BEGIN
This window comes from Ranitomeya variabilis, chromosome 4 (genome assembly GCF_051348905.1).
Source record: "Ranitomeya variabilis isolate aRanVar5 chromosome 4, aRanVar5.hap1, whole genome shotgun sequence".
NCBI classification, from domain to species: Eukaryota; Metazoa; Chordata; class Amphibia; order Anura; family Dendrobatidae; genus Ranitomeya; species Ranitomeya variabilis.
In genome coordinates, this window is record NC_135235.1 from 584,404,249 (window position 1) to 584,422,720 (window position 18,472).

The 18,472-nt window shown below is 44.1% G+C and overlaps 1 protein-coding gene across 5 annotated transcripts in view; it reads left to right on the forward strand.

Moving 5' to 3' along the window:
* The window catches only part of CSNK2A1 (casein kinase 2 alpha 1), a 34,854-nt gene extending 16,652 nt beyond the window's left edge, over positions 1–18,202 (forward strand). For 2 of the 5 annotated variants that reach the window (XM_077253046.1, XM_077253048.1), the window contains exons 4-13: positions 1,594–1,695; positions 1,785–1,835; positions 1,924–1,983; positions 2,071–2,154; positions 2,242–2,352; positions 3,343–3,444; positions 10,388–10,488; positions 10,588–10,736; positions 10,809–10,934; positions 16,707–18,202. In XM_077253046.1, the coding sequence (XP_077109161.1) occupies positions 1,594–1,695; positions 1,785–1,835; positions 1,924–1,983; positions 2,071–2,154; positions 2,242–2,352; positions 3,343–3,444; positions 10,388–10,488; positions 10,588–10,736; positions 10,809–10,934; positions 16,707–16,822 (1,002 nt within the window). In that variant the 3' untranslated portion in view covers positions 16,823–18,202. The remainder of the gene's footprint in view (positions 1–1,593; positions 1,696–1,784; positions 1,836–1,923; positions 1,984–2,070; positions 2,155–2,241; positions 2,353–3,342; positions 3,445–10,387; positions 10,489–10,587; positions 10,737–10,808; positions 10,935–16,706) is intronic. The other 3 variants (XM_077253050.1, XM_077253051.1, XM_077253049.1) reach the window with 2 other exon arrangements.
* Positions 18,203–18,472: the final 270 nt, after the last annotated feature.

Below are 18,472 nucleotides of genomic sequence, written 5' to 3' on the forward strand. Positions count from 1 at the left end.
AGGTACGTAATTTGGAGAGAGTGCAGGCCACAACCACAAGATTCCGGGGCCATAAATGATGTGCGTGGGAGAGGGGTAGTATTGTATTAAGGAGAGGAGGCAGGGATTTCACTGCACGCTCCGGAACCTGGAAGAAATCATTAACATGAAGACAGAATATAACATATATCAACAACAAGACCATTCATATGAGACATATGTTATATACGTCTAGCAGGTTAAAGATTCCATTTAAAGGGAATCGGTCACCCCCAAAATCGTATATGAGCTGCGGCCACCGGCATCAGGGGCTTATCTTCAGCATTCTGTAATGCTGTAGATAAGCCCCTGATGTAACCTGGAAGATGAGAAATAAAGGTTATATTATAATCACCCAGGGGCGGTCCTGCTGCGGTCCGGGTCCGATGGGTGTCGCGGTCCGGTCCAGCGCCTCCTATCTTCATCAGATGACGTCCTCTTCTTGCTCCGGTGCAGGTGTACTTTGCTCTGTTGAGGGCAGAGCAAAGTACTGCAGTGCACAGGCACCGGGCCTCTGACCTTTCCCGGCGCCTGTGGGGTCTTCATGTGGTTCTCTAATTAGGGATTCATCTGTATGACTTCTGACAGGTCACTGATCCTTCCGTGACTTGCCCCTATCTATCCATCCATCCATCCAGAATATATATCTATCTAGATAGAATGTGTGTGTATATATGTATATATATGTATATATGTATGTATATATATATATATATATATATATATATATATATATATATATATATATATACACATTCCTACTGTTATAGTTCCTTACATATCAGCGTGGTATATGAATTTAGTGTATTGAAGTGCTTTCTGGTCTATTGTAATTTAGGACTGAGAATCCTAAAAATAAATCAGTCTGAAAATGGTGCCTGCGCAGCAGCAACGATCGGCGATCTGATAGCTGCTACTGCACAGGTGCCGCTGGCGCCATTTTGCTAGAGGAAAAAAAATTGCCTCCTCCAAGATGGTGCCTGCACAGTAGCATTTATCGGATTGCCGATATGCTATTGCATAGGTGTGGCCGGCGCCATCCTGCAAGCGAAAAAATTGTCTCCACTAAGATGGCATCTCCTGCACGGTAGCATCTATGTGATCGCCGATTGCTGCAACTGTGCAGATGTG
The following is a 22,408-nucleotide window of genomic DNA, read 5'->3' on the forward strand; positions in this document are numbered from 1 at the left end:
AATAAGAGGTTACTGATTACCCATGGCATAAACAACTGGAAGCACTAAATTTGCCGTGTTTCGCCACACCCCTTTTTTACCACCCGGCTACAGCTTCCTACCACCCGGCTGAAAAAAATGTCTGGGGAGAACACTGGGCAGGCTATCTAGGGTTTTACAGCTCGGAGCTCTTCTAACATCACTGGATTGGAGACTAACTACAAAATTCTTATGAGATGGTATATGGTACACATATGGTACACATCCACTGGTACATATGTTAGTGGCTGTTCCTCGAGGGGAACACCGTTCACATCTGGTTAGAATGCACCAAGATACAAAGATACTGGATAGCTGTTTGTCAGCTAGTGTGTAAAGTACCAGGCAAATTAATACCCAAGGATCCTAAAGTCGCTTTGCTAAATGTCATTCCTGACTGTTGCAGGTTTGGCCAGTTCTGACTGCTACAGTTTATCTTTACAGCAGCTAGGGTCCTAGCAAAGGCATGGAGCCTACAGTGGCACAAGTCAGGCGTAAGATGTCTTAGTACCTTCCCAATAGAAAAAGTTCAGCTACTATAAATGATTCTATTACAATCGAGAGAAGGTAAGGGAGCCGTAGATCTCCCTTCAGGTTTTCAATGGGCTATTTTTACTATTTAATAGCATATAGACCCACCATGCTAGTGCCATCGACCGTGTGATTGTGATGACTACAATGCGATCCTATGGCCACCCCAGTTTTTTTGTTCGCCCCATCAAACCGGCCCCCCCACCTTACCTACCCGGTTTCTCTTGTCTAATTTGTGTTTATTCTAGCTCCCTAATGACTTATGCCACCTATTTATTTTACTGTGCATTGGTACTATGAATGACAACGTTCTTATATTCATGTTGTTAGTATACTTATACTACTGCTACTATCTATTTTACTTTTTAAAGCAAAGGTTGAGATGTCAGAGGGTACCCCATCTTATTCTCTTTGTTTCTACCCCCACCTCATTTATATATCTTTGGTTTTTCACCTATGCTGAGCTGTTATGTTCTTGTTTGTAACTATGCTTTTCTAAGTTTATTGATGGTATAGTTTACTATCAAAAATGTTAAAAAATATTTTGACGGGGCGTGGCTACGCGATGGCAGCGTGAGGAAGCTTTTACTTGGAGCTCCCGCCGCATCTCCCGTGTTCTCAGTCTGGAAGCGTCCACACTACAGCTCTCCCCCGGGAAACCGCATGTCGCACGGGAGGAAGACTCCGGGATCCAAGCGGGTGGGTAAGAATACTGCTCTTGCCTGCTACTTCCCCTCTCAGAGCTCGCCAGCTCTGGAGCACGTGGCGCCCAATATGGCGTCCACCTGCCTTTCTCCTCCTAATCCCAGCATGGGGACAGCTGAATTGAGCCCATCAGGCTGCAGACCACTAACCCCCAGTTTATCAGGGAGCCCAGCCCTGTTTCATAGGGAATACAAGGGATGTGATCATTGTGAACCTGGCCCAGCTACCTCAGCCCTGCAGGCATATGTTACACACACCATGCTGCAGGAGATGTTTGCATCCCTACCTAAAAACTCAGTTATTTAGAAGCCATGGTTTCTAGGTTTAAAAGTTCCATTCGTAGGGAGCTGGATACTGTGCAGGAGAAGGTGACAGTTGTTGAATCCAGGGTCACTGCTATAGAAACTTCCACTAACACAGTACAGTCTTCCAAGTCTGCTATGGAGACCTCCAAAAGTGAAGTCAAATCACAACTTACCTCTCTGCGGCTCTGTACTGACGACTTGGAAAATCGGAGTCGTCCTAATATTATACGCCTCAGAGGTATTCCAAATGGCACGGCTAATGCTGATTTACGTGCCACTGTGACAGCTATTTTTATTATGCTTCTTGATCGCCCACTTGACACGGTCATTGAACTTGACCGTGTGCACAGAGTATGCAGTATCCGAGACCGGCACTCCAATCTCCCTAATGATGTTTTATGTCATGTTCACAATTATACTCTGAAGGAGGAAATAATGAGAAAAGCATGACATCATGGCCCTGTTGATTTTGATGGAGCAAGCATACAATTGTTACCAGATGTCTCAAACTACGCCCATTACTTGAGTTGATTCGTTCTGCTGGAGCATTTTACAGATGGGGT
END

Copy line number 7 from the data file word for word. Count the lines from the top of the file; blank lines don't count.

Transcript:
* The window catches only part of CSNK2A1 (casein kinase 2 alpha 1), a 34,854-nt gene extending 16,652 nt beyond the window's left edge, over positions 1–18,202 (forward strand). For 2 of the 5 annotated variants that reach the window (XM_077253046.1, XM_077253048.1), the window contains exons 4-13: positions 1,594–1,695; positions 1,785–1,835; positions 1,924–1,983; positions 2,071–2,154; positions 2,242–2,352; positions 3,343–3,444; positions 10,388–10,488; positions 10,588–10,736; positions 10,809–10,934; positions 16,707–18,202. In XM_077253046.1, the coding sequence (XP_077109161.1) occupies positions 1,594–1,695; positions 1,785–1,835; positions 1,924–1,983; positions 2,071–2,154; positions 2,242–2,352; positions 3,343–3,444; positions 10,388–10,488; positions 10,588–10,736; positions 10,809–10,934; positions 16,707–16,822 (1,002 nt within the window). In that variant the 3' untranslated portion in view covers positions 16,823–18,202. The remainder of the gene's footprint in view (positions 1–1,593; positions 1,696–1,784; positions 1,836–1,923; positions 1,984–2,070; positions 2,155–2,241; positions 2,353–3,342; positions 3,445–10,387; positions 10,489–10,587; positions 10,737–10,808; positions 10,935–16,706) is intronic. The other 3 variants (XM_077253050.1, XM_077253051.1, XM_077253049.1) reach the window with 2 other exon arrangements.